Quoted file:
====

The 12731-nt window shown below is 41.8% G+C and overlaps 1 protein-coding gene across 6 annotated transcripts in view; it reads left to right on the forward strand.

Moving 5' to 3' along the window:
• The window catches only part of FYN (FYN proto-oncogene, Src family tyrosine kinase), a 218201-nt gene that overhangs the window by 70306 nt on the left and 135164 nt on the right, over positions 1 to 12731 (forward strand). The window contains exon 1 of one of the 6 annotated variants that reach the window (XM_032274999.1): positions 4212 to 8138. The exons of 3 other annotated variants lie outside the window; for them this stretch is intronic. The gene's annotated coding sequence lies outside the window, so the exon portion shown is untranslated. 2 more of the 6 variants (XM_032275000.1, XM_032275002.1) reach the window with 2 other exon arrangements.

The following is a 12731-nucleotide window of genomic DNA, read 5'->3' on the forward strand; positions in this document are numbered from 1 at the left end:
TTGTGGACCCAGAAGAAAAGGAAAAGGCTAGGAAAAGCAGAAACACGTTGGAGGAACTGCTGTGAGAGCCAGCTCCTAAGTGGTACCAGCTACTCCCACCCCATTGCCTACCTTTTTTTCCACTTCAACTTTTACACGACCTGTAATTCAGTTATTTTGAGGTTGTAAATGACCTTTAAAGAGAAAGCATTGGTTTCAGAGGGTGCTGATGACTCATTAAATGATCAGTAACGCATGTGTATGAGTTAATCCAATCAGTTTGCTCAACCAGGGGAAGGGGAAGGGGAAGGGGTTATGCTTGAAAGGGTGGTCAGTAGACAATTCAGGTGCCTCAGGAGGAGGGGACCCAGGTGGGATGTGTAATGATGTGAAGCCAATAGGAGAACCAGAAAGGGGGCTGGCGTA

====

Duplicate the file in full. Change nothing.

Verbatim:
The 12731-nt window shown below is 41.8% G+C and overlaps 1 protein-coding gene across 6 annotated transcripts in view; it reads left to right on the forward strand.

Moving 5' to 3' along the window:
• The window catches only part of FYN (FYN proto-oncogene, Src family tyrosine kinase), a 218201-nt gene that overhangs the window by 70306 nt on the left and 135164 nt on the right, over positions 1 to 12731 (forward strand). The window contains exon 1 of one of the 6 annotated variants that reach the window (XM_032274999.1): positions 4212 to 8138. The exons of 3 other annotated variants lie outside the window; for them this stretch is intronic. The gene's annotated coding sequence lies outside the window, so the exon portion shown is untranslated. 2 more of the 6 variants (XM_032275000.1, XM_032275002.1) reach the window with 2 other exon arrangements.

The following is a 12731-nucleotide window of genomic DNA, read 5'->3' on the forward strand; positions in this document are numbered from 1 at the left end:
TTGTGGACCCAGAAGAAAAGGAAAAGGCTAGGAAAAGCAGAAACACGTTGGAGGAACTGCTGTGAGAGCCAGCTCCTAAGTGGTACCAGCTACTCCCACCCCATTGCCTACCTTTTTTTCCACTTCAACTTTTACACGACCTGTAATTCAGTTATTTTGAGGTTGTAAATGACCTTTAAAGAGAAAGCATTGGTTTCAGAGGGTGCTGATGACTCATTAAATGATCAGTAACGCATGTGTATGAGTTAATCCAATCAGTTTGCTCAACCAGGGGAAGGGGAAGGGGAAGGGGTTATGCTTGAAAGGGTGGTCAGTAGACAATTCAGGTGCCTCAGGAGGAGGGGACCCAGGTGGGATGTGTAATGATGTGAAGCCAATAGGAGAACCAGAAAGGGGGCTGGCGTA